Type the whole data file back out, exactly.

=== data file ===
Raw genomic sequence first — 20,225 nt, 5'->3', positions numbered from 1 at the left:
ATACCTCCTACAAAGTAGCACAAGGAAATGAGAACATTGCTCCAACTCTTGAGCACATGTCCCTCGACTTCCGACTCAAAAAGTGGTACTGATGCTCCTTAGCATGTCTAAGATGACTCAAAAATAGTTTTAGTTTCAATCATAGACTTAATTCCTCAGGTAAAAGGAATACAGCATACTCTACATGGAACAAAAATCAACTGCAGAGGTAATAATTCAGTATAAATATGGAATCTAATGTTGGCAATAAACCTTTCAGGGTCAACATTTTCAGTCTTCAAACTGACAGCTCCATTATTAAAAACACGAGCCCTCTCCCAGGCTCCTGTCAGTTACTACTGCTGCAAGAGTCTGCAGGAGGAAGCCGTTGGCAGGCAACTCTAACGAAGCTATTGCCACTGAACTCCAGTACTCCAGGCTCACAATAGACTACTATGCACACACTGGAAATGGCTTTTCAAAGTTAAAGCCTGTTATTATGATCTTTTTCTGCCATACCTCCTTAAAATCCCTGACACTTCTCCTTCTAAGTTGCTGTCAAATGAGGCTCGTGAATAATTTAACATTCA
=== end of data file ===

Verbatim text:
Raw genomic sequence first — 20,225 nt, 5'->3', positions numbered from 1 at the left:
ATACCTCCTACAAAGTAGCACAAGGAAATGAGAACATTGCTCCAACTCTTGAGCACATGTCCCTCGACTTCCGACTCAAAAAGTGGTACTGATGCTCCTTAGCATGTCTAAGATGACTCAAAAATAGTTTTAGTTTCAATCATAGACTTAATTCCTCAGGTAAAAGGAATACAGCATACTCTACATGGAACAAAAATCAACTGCAGAGGTAATAATTCAGTATAAATATGGAATCTAATGTTGGCAATAAACCTTTCAGGGTCAACATTTTCAGTCTTCAAACTGACAGCTCCATTATTAAAAACACGAGCCCTCTCCCAGGCTCCTGTCAGTTACTACTGCTGCAAGAGTCTGCAGGAGGAAGCCGTTGGCAGGCAACTCTAACGAAGCTATTGCCACTGAACTCCAGTACTCCAGGCTCACAATAGACTACTATGCACACACTGGAAATGGCTTTTCAAAGTTAAAGCCTGTTATTATGATCTTTTTCTGCCATACCTCCTTAAAATCCCTGACACTTCTCCTTCTAAGTTGCTGTCAAATGAGGCTCGTGAATAATTTAACATTCA